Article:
The Bering Strait, the Arctic waterway between Russia and Alaska, is known as the “Marine Mammal Superhighway.” It is also rapidly becoming a popular route for more than just seabirds, polar bears, walrus, whales, and seals.
As climate change melts Arctic sea ice, this waterway—like others across the region—is seeing a marked increase in shipping traffic. Because shipping can significantly affect ecosystems, WWF is taking action to ensure that development in the Arctic occurs in an environmentally and socially responsible way.
Sea ice down, shipping and disruption up
Last September, Arctic sea ice reached the lowest point ever recorded, opening up new shipping lanes and exposing this remote region to unprecedented development, including oil and gas exploration.
More and more ships are opting for the Arctic shortcut between Europe and Asia, with most traffic traversing Russia’s Northern Sea Route. The Bering Strait is also seeing more shipping traffic, with a drastic increase expected in coming years.
More ships in these waters mean greater likelihood of accidents and disruption in a sensitive ecosystem. Oil spills present the greatest threat, but other impacts pose substantial concern: ship groundings, marine mammal strikes, introduction of alien species and disruption of migratory patterns. Even noise from shipping vessels can impact marine species that depend on sound for communication.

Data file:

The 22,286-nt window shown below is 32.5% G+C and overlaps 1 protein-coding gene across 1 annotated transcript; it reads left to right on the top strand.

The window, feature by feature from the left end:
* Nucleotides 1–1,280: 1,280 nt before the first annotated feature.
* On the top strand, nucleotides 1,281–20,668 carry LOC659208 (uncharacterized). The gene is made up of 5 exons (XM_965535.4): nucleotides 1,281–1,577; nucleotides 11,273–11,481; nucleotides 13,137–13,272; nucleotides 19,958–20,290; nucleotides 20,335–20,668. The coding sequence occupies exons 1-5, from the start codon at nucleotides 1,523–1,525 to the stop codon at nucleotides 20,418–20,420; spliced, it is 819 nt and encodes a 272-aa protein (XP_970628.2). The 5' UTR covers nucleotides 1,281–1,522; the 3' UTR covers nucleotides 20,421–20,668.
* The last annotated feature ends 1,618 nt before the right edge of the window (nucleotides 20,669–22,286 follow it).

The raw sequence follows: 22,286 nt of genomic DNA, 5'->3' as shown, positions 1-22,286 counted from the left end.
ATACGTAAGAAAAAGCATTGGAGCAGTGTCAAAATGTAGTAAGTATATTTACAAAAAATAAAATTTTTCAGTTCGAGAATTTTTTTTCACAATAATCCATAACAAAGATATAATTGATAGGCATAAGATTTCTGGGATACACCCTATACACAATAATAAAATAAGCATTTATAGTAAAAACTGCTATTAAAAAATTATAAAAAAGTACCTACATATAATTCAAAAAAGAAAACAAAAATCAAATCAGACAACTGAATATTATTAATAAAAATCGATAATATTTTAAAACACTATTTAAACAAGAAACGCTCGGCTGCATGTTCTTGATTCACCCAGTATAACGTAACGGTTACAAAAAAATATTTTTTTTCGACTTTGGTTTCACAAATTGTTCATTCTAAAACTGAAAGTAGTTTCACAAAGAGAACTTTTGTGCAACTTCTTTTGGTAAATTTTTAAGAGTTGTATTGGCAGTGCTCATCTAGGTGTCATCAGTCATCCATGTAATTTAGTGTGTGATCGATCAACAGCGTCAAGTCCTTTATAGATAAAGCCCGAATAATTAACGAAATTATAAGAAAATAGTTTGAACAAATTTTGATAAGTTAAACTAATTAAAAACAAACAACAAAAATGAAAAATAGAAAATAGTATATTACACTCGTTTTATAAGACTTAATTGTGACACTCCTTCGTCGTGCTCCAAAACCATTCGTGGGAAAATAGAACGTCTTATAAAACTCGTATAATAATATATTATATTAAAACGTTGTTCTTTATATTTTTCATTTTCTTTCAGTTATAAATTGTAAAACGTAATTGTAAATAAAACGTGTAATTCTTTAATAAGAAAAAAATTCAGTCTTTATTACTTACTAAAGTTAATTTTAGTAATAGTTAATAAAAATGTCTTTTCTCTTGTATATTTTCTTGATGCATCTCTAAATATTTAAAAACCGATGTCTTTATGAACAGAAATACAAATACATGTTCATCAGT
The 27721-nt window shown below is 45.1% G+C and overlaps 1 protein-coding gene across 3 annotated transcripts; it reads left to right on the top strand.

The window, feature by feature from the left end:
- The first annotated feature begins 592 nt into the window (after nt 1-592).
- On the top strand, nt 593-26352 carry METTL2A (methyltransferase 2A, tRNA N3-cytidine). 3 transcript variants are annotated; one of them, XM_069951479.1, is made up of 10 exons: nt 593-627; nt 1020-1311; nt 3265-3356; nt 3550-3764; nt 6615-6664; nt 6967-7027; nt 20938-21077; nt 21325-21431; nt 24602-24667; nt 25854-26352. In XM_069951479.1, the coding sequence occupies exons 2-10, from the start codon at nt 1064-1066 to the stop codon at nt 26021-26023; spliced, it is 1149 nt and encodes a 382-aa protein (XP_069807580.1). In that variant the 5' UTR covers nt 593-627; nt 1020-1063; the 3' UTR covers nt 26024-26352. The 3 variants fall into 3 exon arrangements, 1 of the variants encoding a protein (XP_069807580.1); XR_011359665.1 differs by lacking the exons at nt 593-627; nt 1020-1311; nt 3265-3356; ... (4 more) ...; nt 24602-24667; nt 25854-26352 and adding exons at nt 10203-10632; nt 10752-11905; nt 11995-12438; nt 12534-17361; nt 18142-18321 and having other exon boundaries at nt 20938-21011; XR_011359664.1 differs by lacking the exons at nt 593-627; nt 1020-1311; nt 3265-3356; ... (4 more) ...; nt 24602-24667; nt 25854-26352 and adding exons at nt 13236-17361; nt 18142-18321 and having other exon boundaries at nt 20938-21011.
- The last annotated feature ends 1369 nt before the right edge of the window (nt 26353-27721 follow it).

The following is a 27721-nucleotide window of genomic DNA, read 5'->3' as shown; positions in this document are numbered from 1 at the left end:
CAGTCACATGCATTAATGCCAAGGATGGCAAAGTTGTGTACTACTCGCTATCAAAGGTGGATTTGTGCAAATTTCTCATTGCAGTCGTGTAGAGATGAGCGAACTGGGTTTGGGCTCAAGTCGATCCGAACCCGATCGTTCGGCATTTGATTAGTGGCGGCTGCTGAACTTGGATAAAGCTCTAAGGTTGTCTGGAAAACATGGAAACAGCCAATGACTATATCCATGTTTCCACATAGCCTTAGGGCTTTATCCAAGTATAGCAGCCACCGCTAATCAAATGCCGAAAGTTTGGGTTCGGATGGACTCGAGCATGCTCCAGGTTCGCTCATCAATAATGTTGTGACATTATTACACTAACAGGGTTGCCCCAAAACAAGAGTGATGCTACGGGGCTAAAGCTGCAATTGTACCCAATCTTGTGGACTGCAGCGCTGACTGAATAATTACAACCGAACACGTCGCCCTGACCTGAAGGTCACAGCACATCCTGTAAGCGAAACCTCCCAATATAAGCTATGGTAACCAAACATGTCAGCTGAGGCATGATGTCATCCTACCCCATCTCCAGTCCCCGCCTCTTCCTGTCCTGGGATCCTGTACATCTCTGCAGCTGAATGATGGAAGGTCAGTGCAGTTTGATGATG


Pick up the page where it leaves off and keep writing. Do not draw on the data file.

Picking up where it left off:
As carefully balanced Arctic ecosystems are disrupted, the traditional ways of life of the region’s diverse indigenous peoples are also threatened.
WWF-US Arctic Field Program Officer Verner Wilson hears these communities’ concerns first-hand as he works to ensure they have their say in shaping Arctic development.
“They’re seeing a lot more ships going by the island, and they’re concerned because it impacts the whales and other wildlife they depend on,” says Wilson of his own family, Yup’ik Eskimos on Alaska’s Lawrence Island in the Bering Strait. “Locals say they're seeing more distress from shipping companies, and they are hoping they can help.”
Indigenous communities plan to offer their expertise in navigating the Strait—based on information such as rock locations, species’ movements, ocean currents, ice melt dynamics, and weather patterns—to reduce harmful ship accidents. With help from Wilson, they are offering their commentary to the U.S. Coast Guard as it determines appropriate shipping regulations for the Strait.
WWF takes action
All of WWF’s Arctic-country offices are working with NGO partners to influence the new Polar Code being developed by the International Maritime Organization (IMO). The Polar Code will regulate all matters pertaining to ships operating in Arctic and Antarctic waters, including design, construction, equipment, operations, training, search and rescue, and environmental protection. Ships in polar waters currently may choose to abide by the IMO’s voluntary guidelines, but the Polar Code will be mandatory.
WWF staff are developing maps of the Bering, Beaufort, and Chukchi seas to identify the most biologically and ecologically important areas. We also work in the Bering Strait to study possible effects of oil spills and other accidents.
Additionally, we seek the shipping industry’s commitment to best shipping practices in the region. And our experts are engaging with officials in other Arctic countries to demonstrate the need for precautionary planning.
“If the ice keeps retreating, the chances of shipping increasing dramatically are really high,” says Elena Agarkova, Senior Program Officer for WWF’s Arctic Field Program. “WWF sees this as a good window of opportunity to safeguard the Arctic and its resources. We want to make sure that this ecosystem—which has remained wilder than most places on the Earth—stays stable.”